Grain operations: Temperature sensors and cables
Monitoring the temperature, moisture content and carbon dioxide (CO2) levels in stored grain is essential to maintaining quality. Aeration with ambient air is the most common method used to manage grain temperature, moisture content, and CO2 levels.Get more news about temperature sensor cable
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Still, the complexities of stored grain ecosystems make effective monitoring and optimal management challenging, especially as storage bins increase in size. Temperature and relative humidity sensors installed on cables and placed in the stored grain mass are routinely used to track grain mass temperature and moisture content. Carbon dioxide sensors can be placed in the plenum and headspace below and above the stored grain mass to track the onset of spoilage due to biological activity from molds and insects.
The number and placement of sensors, and the interpretation of sensor readings are key to effectively monitoring conditions in a stored grain mass and managing optimal windows of aeration based on real-time weather data. This first article in this series focuses on temperature sensors and explores the number needed on a cable as well as cable placement to effectively monitor the quality of stored grain.
Temperature sensors used for stored grain monitoring consist of either thermocouples or thermistors. According to manufacturers, type “T” thermocouple (TC) sensors are commonly used to manufacture TC-based temperature cables for stored grain monitoring applications. Type “T” thermocouples consist of one copper wire and one wire made of constantan, an alloy approximately 57% copper and 43% nickel.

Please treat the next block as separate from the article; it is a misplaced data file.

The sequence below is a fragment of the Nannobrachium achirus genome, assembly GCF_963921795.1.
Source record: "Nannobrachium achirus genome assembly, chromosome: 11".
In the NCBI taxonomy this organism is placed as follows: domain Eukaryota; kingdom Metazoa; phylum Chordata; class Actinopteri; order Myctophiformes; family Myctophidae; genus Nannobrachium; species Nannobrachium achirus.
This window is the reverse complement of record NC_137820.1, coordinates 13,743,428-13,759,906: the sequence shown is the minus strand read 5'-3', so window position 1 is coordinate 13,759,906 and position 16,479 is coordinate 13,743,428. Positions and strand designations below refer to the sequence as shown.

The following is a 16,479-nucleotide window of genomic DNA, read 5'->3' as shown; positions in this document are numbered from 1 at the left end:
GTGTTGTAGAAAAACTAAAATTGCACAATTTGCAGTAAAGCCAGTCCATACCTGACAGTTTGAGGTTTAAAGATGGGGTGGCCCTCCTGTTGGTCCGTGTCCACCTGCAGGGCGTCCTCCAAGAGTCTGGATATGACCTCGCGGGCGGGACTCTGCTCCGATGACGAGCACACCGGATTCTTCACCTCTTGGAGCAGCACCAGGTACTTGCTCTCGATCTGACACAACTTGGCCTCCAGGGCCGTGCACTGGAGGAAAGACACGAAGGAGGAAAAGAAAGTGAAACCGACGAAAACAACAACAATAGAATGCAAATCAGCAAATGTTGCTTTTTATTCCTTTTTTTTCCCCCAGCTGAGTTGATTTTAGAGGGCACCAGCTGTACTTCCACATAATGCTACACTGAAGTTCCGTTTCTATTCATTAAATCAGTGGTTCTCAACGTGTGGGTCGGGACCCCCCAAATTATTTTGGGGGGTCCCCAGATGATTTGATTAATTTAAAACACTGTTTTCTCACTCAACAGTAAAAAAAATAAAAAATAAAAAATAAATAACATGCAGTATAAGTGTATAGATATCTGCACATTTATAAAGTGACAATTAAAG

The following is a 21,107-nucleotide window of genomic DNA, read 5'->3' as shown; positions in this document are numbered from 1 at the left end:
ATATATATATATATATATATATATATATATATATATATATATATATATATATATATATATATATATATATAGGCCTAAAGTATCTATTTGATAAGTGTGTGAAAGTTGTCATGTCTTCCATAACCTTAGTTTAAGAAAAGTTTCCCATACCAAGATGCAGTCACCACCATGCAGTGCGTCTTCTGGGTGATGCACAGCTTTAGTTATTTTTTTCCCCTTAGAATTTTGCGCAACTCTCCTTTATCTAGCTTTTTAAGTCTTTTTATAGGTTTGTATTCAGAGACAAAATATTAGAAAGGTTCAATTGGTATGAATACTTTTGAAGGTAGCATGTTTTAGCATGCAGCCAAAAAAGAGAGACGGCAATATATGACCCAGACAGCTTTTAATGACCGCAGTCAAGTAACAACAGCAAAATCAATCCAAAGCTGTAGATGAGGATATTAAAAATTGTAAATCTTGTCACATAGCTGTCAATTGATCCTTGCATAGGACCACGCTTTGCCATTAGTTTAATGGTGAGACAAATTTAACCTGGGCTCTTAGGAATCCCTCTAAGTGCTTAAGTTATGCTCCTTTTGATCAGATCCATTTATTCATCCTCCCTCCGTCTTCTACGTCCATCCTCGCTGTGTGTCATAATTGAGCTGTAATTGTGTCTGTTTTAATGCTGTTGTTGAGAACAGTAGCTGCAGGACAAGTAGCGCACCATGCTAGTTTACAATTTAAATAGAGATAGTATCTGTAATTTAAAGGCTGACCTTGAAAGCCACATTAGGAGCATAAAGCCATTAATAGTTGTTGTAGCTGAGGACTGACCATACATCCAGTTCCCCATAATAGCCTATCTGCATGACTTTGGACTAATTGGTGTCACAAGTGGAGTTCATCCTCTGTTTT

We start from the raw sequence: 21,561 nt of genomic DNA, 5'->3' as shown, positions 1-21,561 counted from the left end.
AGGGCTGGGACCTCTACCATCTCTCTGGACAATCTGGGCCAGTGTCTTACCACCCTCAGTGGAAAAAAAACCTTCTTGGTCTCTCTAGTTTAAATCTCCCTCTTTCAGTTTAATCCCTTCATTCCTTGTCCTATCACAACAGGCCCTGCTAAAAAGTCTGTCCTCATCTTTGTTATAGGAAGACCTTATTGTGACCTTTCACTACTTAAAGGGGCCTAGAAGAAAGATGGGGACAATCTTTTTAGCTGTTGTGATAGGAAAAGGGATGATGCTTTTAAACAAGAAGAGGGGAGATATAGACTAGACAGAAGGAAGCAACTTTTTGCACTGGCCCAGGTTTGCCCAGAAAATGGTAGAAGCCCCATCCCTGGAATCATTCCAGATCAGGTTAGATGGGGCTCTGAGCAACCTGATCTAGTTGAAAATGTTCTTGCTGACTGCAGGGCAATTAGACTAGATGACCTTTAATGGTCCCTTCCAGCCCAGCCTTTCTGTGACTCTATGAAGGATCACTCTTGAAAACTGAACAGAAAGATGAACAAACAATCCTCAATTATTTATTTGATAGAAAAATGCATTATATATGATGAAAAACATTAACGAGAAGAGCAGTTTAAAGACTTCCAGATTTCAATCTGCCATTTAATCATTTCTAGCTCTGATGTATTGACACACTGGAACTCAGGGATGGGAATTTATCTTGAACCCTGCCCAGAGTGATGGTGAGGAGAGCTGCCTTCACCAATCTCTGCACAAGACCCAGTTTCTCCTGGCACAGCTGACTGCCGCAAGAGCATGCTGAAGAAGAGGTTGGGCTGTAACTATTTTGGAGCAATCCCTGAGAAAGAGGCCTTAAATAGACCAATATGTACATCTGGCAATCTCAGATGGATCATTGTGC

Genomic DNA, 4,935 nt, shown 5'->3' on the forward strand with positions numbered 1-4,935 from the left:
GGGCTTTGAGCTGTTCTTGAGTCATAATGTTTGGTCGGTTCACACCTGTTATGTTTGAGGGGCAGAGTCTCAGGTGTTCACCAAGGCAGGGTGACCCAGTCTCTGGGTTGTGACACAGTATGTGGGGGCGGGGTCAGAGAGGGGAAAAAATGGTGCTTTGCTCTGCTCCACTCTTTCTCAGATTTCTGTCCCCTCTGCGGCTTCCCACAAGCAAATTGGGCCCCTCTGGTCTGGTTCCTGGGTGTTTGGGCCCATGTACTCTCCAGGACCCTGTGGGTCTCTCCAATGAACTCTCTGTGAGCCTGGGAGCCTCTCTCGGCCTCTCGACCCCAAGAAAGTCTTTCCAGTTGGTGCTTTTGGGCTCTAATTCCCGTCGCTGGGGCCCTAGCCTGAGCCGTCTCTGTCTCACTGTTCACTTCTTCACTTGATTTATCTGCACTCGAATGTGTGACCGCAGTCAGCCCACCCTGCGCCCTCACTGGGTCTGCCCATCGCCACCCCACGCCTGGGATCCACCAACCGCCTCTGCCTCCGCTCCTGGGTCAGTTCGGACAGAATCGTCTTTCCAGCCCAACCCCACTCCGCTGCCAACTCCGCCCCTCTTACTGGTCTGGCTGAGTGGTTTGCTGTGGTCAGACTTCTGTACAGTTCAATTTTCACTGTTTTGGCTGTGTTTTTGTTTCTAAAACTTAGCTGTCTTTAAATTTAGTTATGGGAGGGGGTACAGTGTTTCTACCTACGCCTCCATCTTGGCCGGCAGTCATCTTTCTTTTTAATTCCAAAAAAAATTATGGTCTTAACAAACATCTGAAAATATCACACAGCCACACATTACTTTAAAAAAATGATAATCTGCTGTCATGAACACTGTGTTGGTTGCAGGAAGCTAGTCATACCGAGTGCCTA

The junction of the two wires is the actual temperature sensing point, which is rated up to 600°F (315°C). Depending on duty level (i.e., tensile strength) and customer preference, sensor points are spaced 3, 5, 6, 7 or 8 feet (0.9, 1.5, 1.8, 2.1 or 2.4 meters) apart in wire bundles inside heat-shrunk vinyl or nylon sleeves. These are placed along a load-bearing steel rope and extruded together inside a vinyl or nylon outer jacket.
Together with the lead wire they make up a temperature cable that can be installed once it is cut to the correct length and fitted with hanging hardware. Lead wire carries the thermocouple voltage signals from each cable to a multiplexing junction box that can convert analog into digital signals. Lead wire consists of groups that contain a common constantan wire and typically six copper wires that are dedicated to each individual thermocouple within the cable.
Thermistors are temperature sensors whose electrical resistance changes in response to a change in temperature. According to manufacturers, Negative Temperature Coefficient (NTC) thermistor sensors, which exhibit a decrease in resistance as temperature increases, commonly are used to manufacture thermistor-based temperature cables for stored grain monitoring applications. They are produced using powdered metal oxides that determine their electrical characteristics.
NTC thermistor sensors have a non-linear temperature versus resistance relationship and are capable of measuring temperatures up to 572°F (300°C). They are generally very rugged, extremely stable, and highly accurate devices. Depending on duty level (i.e., tensile strength) and customer preference, sensor points are spaced 4 or 8 feet (1.2 or 2.4 meters) apart on a digital sensing cable placed inside a sturdy outer tube. This allows the temperature-sensing element to be retracted if it needed to be replaced in the future.
The outer tube contains two co-extruded load-bearing steel ropes. The cables must be manufactured to the correct lengths and fitted with hanging hardware. Lead wire carries the thermistor voltage signals to a multiplexing junction box that converts analog into digital signals. From there, signals can be transferred wirelessly to digital monitoring and fan control platforms.